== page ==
Among other end markets, packaging has remained flat over the last couple years, according to Meenan. While this market, which is largely comprised of the aluminum can industry, is in slight decline, more and more brewers are beginning to can their beers, which has helped mitigate the losses.
Demand among aluminum distributors has also been positive. Mraz says TW Metals, which acts as a master distributor, has increased inventories to meet customer demand.
And on the toll processing side, Houston, Texas-based TSA Processing has seen its aluminum business increase in 2018, suggesting that its distribution customers are moving more fabricated aluminum. “From talking to master distributors and looking at forecasts, I would say we’re going to stay busy for the balance of 2018 and at least for the first half of 2019,” says Brenda MacInnis, director of sales and business development at TSA Processing. “I would say for the next 10 to 12 months, business is going to remain strong.”
The U.S. consumed between 5 million and 6 million metric tons of primary aluminum in 2017, despite only producing about 1 million metric tons of the metal. “The demand picture is really good, but the flip side to that is that the demand is increasingly being met by imports,” says Meenan. “We are increasingly having great demand, but a lot of that metal is coming in from foreign countries. So, we’re not necessarily getting all the benefit of that as we could be in the U.S.”
Between 2013 and today, the U.S. has gone from 12 operational smelters to just six, of which only two are currently operating at full capacity. According to Meenan, Chinese overcapacity has had a direct negative impact on primary aluminum production in the U.S. and the main reason the industry has contracted in recent years.
To address some of these overcapacity issues, the U.S. aluminum industry has initiated several trade cases on a number of product forms coming out of China. In March, the U.S. International Trade Commission imposed antidumping and countervailing duties on Chinese aluminum foil. Then in June, the U.S. Department of Commerce announced its preliminary determination that imports of common alloy aluminum sheet from China were being dumped in the U.S., requiring U.S. importers of common alloy aluminum sheet from China to deposit estimated antidumping duties at the time of import.
Amid all of this, the Trump administration announced Section 232 tariffs on steel and aluminum imports. While the Aluminum Association applauded the Commerce Department’s findings on aluminum foil and common alloy sheet, it has mixed feelings about the 10 percent Section 232 tariff on aluminum.
“We very much think there is some action that needs to be taken on trade,” Meenan says, adding that the focus of any trade action needs to be on China and some of its satellite countries; not on vital trading partners in Canada and the EU. “We shouldn’t be penalizing these countries under Section 232, because we rely on some of those countries, particularly Canada, for our metal supply.”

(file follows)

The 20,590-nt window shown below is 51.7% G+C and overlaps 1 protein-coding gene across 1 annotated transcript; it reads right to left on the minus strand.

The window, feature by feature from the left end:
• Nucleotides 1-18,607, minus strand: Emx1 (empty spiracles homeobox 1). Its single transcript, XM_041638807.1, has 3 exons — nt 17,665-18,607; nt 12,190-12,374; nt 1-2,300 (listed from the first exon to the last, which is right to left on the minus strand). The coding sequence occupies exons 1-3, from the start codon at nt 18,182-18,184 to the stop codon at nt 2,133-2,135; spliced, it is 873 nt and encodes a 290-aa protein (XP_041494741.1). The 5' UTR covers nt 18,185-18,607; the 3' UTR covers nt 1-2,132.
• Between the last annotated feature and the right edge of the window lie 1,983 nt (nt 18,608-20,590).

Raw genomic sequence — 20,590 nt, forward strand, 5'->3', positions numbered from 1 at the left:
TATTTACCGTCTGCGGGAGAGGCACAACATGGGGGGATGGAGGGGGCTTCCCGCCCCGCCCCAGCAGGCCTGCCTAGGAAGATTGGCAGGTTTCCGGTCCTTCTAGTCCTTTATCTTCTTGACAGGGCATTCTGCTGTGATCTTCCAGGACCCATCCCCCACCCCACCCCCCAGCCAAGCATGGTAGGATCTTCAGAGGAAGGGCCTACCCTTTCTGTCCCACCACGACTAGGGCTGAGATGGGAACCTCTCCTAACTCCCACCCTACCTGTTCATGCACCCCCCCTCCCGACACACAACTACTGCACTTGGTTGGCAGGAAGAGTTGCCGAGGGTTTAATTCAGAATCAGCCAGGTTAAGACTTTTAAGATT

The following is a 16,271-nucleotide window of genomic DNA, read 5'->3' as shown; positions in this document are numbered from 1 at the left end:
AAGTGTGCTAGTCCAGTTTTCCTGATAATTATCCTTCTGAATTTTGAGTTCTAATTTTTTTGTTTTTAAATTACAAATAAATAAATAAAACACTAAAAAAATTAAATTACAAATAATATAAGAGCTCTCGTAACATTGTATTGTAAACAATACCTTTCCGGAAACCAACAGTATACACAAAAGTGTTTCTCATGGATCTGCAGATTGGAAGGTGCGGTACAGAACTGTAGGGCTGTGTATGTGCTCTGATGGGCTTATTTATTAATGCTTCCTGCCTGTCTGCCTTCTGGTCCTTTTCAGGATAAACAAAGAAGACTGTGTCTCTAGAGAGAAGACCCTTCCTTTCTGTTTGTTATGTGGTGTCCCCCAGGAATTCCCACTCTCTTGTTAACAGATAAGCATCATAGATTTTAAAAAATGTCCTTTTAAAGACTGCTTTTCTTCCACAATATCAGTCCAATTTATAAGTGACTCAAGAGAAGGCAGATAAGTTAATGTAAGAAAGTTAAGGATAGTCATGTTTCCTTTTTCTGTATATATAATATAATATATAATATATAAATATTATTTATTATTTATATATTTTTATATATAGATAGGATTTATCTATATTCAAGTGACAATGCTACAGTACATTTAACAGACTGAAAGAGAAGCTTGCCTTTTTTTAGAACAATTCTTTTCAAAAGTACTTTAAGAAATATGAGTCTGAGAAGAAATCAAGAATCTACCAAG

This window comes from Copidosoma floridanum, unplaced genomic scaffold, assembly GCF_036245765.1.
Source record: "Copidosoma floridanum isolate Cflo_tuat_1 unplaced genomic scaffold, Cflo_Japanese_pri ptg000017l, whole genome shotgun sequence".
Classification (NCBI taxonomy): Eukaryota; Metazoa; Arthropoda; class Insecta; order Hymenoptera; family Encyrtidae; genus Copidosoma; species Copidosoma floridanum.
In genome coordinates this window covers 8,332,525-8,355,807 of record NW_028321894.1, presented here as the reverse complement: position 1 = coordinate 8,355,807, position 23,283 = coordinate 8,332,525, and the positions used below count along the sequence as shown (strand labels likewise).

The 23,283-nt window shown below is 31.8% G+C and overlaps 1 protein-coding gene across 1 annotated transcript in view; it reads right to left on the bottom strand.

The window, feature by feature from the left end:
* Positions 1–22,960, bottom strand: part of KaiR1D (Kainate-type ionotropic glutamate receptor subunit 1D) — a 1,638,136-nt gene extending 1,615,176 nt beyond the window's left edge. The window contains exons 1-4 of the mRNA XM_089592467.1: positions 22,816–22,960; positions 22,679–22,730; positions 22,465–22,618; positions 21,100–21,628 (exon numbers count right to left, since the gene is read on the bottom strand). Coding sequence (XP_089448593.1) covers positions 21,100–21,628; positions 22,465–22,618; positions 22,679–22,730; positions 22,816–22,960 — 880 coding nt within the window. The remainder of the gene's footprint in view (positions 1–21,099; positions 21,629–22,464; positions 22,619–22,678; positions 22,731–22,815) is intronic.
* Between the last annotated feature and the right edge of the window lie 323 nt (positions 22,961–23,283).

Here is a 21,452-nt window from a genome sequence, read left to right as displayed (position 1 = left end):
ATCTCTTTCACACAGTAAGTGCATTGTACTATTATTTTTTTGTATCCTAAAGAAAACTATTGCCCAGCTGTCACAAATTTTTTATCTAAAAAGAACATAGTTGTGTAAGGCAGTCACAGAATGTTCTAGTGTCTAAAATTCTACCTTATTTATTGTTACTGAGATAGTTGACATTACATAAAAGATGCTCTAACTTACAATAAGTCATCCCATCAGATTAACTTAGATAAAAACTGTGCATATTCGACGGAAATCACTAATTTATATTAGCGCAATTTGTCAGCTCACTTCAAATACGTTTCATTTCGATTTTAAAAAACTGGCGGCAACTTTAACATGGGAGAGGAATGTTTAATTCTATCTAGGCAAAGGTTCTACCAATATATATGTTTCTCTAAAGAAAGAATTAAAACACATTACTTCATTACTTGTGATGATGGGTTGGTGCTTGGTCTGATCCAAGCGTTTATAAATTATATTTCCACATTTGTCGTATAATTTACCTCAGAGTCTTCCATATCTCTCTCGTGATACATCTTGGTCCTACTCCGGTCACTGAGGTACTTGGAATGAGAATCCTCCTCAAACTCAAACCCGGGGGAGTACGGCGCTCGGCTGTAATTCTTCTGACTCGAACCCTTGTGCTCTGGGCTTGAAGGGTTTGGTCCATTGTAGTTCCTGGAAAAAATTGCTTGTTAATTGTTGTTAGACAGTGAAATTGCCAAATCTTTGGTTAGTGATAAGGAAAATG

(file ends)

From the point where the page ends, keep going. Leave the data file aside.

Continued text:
So far, the Section 232 tariff has had a number of effects on the aluminum market. According to Mraz, prices are up, lead times are extended and its harder to find supply of certain product forms. As a result, TW Metals has increased inventory levels by about 10 percent.
“During these times, we’re seeing lead times move out, and in some cases, by gigantic leaps and bounds,” Mraz says. “What we’re doing as a hedge against that vacillation and the pushout in lead times is we’re buying more material and stocking it on the shelf now, against the chance that the mill is going to be late. Even though we’re able to very quickly fill in some holes, it still makes sense when consumption is up to keep inventories higher.”
Weekes, who thinks Section 232 will be a net positive for the industry, agrees that it has created some immediate supply issues. “232 has posed a big problem on supply,” he says, adding the biggest supply issues are with sheet and plate products.
Despite this, Weekes thinks the tariff will spur investment in U.S. aluminum production. “Getting more capacity in the U.S. is a must, and that’s basically what 232 is forcing the U.S. to do, which is a good thing,” he says. “Unfortunately, we’re all going to feel some pain, but at the end of the day, it’s going to help this country.”
Lee McCarter, CEO of JW Aluminum, Goose Creek, S.C., agrees a lack of investment domestically has led to decreased capacity of primary aluminum. He also sees Chinese overcapacity as a major problem and thinks Section 232, combined with other actions against aluminum products coming out of China, will incentivize U.S. aluminum producers to increase capacity.
“What you’re seeing is a renewed interest to invest domestically,” he says, citing JW’s own $250 million expansion as one example. The company is currently in the process of expanding its Mount Holly flat-rolled aluminum plant in Goose Creek – a project projected to add 175 million pounds of new capacity once completed sometime in 2020. “The combination of this new melting and casting technology with our existing rolling capabilities, together, will enable us to have one of the most competitive facilities in the world.”
With strong end markets and a healthy economy, the experts anticipate continued growth in the aluminum market at least through 2019.
“We continue to see demand growth, which is really good news, and all indications, with a healthy and robust economy, are that that should continue,” Meenan says. “We want to continue to see that demand profile growing, we want to continue to penetrate new markets and we don’t want a sort of artificially created supply challenge to upend any of that.”
McCarter agrees. “As long as there’s no significant disruption of the overall economy, we are expecting robust growth over the years to come.”